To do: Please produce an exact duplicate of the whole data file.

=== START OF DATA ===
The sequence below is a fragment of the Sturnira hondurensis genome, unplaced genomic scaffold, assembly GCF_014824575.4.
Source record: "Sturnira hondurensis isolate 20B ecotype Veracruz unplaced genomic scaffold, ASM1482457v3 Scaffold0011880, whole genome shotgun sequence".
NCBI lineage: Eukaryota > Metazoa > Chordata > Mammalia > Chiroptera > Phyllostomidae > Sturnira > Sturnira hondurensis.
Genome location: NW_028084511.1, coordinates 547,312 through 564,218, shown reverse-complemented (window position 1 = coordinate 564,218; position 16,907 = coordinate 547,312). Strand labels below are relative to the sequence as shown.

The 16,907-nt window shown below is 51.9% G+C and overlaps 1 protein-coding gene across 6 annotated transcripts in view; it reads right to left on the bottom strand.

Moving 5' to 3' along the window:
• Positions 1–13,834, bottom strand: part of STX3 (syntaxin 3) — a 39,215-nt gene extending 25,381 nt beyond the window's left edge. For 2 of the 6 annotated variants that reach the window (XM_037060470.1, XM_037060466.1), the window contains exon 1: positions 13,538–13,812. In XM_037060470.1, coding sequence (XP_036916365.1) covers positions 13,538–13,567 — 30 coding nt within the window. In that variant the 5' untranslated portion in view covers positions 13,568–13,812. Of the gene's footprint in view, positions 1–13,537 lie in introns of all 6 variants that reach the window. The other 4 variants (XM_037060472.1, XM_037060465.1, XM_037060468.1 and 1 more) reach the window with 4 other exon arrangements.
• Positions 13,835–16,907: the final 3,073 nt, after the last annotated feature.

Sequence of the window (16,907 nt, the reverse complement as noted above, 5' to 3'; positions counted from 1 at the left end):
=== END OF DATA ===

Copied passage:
The sequence below is a fragment of the Sturnira hondurensis genome, unplaced genomic scaffold, assembly GCF_014824575.4.
Source record: "Sturnira hondurensis isolate 20B ecotype Veracruz unplaced genomic scaffold, ASM1482457v3 Scaffold0011880, whole genome shotgun sequence".
NCBI lineage: Eukaryota > Metazoa > Chordata > Mammalia > Chiroptera > Phyllostomidae > Sturnira > Sturnira hondurensis.
Genome location: NW_028084511.1, coordinates 547,312 through 564,218, shown reverse-complemented (window position 1 = coordinate 564,218; position 16,907 = coordinate 547,312). Strand labels below are relative to the sequence as shown.

The 16,907-nt window shown below is 51.9% G+C and overlaps 1 protein-coding gene across 6 annotated transcripts in view; it reads right to left on the bottom strand.

Moving 5' to 3' along the window:
• Positions 1–13,834, bottom strand: part of STX3 (syntaxin 3) — a 39,215-nt gene extending 25,381 nt beyond the window's left edge. For 2 of the 6 annotated variants that reach the window (XM_037060470.1, XM_037060466.1), the window contains exon 1: positions 13,538–13,812. In XM_037060470.1, coding sequence (XP_036916365.1) covers positions 13,538–13,567 — 30 coding nt within the window. In that variant the 5' untranslated portion in view covers positions 13,568–13,812. Of the gene's footprint in view, positions 1–13,537 lie in introns of all 6 variants that reach the window. The other 4 variants (XM_037060472.1, XM_037060465.1, XM_037060468.1 and 1 more) reach the window with 4 other exon arrangements.
• Positions 13,835–16,907: the final 3,073 nt, after the last annotated feature.

Sequence of the window (16,907 nt, the reverse complement as noted above, 5' to 3'; positions counted from 1 at the left end):